Joe Marshall

Registered with Property118.com
Wednesday 19th August 2015


Latest Comments

Total Number of Property118 Comments: 9

Joe Marshall

16:25 PM, 2nd October 2019
About 6 months ago

Gas boilers to be banned from new builds by 2025

Just a few thoughts on the comments. The technologies you mention are far from unproven, I use them regurally in the commercial sector, and they work perfectly. There are solutions for all problems listed above. Unfortunately the only one Issue to sort out is the financial one, that being said the more we use the cheaper it should get.... Read More

Joe Marshall

13:16 PM, 29th November 2018
About A year ago

Form 17, Declaration of Trust and 60 days?

Thank you for the reply. What are my options now then? Is it worth sending the From 17 regardless.... Read More

Joe Marshall

8:43 AM, 22nd September 2015
About 5 years ago

Electric Shower vs Mains Fed

Types of shower for domestic purposes:
You have 4 options:

Electric:

Fed from mains pressure cold water. But obviously requires an electric cable to the shower complete with the correct size cable and adequate electric circuit protection – RCB etc.

From a combi boiler:

This would also be from mains pressure – mains pressure hot and mains pressure cold water pipes to a thermostatic mixing shower.

From a storage tank (gravity fed with a header tank):

This can get complicated as there are numerous options to overcome this situation, but the key thing to remember is to have equal pressure to your thermostatic shower mixer valve from the hot and the cold water, and also non return valves if you have mains pressure cold and tank fed hot. There are hundreds of booster pumps on the market so it’s best to seek advice from an experienced engineer to decide what’s best as the combinations of hot water storage and header tanks can be endless.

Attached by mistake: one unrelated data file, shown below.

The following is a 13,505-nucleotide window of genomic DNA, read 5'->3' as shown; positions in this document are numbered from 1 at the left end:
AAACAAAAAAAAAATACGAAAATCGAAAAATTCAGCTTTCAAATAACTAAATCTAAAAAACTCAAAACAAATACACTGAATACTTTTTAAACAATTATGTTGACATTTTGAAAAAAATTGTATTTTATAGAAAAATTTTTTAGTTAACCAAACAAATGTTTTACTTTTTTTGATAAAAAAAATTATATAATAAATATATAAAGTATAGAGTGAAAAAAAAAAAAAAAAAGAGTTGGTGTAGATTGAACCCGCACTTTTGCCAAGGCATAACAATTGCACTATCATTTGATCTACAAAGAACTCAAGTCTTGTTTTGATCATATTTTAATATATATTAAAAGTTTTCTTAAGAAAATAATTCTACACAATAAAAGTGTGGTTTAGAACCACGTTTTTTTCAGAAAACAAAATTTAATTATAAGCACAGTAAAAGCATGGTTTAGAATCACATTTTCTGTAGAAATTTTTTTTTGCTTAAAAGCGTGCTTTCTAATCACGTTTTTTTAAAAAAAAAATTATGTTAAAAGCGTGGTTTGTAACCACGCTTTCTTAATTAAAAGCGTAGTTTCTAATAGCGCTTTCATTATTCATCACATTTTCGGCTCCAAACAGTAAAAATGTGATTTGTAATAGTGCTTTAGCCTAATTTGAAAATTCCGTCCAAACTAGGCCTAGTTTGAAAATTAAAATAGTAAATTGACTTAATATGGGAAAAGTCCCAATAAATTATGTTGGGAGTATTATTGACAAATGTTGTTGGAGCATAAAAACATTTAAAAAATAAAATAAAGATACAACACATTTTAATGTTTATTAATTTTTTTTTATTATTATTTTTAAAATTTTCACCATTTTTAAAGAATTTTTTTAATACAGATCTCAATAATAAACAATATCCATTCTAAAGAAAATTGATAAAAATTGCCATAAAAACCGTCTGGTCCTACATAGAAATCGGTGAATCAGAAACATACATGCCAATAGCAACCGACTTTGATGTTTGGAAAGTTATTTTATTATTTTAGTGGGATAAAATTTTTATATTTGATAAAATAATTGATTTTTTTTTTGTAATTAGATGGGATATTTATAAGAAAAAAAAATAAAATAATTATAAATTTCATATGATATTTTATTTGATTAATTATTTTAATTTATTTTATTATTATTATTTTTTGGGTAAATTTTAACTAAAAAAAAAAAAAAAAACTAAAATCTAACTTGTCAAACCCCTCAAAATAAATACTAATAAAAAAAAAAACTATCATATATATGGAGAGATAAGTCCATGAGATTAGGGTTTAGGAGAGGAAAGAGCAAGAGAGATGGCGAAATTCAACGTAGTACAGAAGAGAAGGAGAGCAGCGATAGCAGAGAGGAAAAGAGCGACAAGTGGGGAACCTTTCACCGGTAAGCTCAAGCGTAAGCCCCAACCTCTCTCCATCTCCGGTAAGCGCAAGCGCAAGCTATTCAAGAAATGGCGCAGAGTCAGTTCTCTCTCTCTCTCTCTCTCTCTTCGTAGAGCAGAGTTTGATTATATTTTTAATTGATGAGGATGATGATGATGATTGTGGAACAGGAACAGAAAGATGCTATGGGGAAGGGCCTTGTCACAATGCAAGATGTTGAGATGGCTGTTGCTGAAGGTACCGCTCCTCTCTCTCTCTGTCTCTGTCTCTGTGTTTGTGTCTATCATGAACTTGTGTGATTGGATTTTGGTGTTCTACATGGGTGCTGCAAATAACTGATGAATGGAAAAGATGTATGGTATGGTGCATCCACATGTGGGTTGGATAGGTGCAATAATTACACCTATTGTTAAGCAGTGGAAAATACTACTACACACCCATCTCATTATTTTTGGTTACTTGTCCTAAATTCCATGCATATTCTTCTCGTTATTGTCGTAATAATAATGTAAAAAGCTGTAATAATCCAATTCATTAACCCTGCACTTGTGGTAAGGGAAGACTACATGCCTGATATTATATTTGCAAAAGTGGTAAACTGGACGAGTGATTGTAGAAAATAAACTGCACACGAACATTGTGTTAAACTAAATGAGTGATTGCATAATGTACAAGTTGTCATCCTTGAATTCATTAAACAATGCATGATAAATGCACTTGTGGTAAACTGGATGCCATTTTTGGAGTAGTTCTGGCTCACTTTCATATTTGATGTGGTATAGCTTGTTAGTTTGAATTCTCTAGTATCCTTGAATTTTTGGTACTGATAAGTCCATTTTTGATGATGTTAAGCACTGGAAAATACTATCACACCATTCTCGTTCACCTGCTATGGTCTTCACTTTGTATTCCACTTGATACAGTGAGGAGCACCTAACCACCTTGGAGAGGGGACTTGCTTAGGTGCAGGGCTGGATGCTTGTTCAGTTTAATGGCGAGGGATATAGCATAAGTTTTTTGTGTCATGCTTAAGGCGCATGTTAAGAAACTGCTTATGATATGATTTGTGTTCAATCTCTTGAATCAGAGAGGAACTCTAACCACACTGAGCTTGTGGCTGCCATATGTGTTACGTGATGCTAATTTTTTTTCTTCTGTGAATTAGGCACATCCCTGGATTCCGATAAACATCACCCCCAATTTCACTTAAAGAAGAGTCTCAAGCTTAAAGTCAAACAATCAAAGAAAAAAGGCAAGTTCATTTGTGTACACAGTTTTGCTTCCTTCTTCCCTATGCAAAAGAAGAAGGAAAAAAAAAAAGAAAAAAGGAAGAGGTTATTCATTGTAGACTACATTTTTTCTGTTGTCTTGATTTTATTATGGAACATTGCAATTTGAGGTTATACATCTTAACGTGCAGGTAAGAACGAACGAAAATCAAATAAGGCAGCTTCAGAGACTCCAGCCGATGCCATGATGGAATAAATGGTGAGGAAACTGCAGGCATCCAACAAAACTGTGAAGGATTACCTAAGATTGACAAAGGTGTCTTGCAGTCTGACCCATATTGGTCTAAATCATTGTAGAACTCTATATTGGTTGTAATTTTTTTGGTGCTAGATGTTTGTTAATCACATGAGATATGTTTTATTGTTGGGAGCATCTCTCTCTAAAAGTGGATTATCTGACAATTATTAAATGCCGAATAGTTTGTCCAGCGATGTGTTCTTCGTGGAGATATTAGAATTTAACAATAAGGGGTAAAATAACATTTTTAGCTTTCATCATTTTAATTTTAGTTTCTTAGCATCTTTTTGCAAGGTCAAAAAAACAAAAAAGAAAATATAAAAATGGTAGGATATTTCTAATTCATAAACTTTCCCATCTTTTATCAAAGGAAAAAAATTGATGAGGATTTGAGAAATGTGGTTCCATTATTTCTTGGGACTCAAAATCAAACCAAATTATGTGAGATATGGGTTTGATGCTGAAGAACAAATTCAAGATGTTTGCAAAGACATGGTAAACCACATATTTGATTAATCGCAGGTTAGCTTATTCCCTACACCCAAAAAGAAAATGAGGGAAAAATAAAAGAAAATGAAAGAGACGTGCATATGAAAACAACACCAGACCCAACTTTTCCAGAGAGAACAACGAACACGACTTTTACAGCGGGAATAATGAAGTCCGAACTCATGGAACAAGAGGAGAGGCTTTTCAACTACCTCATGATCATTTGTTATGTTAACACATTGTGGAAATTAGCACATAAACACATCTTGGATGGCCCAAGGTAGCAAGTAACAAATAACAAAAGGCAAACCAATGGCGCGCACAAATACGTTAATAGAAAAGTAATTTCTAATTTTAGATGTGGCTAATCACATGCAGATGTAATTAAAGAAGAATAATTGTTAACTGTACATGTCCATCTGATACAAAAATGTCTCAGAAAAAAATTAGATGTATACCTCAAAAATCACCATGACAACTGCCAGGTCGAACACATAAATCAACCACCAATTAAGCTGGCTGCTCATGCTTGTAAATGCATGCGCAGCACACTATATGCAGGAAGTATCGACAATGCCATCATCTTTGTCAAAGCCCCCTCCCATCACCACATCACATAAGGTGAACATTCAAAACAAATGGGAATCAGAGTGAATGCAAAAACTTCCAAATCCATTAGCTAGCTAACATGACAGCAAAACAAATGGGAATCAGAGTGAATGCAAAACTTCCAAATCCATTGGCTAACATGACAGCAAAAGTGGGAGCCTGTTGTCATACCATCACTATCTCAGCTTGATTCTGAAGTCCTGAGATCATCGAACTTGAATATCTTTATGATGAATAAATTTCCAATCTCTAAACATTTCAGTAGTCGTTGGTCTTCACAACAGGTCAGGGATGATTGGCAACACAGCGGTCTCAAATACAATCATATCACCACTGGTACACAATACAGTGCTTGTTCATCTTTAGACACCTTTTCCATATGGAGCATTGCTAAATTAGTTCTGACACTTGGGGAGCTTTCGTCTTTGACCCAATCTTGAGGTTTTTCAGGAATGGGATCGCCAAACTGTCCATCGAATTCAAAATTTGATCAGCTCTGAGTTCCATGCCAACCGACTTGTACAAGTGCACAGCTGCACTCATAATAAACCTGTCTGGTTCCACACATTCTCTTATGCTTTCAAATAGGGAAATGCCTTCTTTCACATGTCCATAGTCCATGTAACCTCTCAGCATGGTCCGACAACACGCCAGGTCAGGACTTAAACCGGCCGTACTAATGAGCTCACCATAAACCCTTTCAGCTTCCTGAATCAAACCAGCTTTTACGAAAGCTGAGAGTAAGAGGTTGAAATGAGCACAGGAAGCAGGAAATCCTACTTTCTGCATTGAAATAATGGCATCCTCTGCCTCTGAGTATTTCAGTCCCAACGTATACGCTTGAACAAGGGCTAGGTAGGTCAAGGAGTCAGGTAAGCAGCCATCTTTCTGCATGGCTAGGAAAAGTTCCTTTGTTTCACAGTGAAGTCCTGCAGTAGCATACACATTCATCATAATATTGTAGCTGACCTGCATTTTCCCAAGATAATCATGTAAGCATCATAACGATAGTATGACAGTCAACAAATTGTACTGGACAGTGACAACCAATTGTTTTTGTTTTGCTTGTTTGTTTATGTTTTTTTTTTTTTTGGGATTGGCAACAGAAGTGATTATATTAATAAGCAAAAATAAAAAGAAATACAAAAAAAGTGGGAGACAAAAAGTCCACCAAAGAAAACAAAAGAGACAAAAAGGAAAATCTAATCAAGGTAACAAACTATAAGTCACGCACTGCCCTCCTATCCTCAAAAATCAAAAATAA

Usually I would fit a twin hot and cold booster pump on the hot water pipe flowing from the cylinder and the cold water supply from the header tank. Again this could be different for every situation.

From a storage tank (mains pressure fed with an unvented kit):

This is similar to the combi boiler set up as you would just run a hot and cold to the thermostatic shower mixer and the shower would be mains pressure fed both hot and cold.
There is little need for a booster pump on this set up unless your water pressure is low.

On the applications where you use a thermostatic mixing valve, don’t worry about the storage temperatures in the hot water cylinder as the thermostatic valve will control this to an acceptable level for the shower user. And they usually fail safe, if the valve breaks or water pressure drops it will only put cold water through it so no risk of scalding.

Key things to decide what’s best to do in all shower situations:

What is the water pressure nearest the outlets where you want to put the shower?

What is the flow rate? A lot of things can affect flow rate like the size of pipes, number of bends and elbows etc?

The allowance of diversity – if there is more than 1 shower installed in the property what will happen when all of them run at once.

Any situation can be overcome usually very simply with either a whole house booster pump or a local one to the shower or whatever you want.

Hope this helps!!
Joe... Read More

Joe Marshall

16:52 PM, 3rd September 2015
About 5 years ago

Electric Shower vs Mains Fed

Seems to have jumped off topic a little but some insightful comments into the world of boiler cover. I am fortunately a time served plumber and heating engineer so boiler issues aren't the worst thing in the world for me. Although I have always found British Gas to be very good with their cover etc, for friends and family who have used them.

But that aside any more on the debate of electric vs boiler fed showers??? I am going out of my mind trying to decide and might end up with both installed just out of shear madness!!!

Thanks... Read More

Joe Marshall

15:43 PM, 2nd September 2015
About 5 years ago

Electric Shower vs Mains Fed

I hate them too.

Just thought it would be a contingency plan having the electric if the boiler packed up.... Read More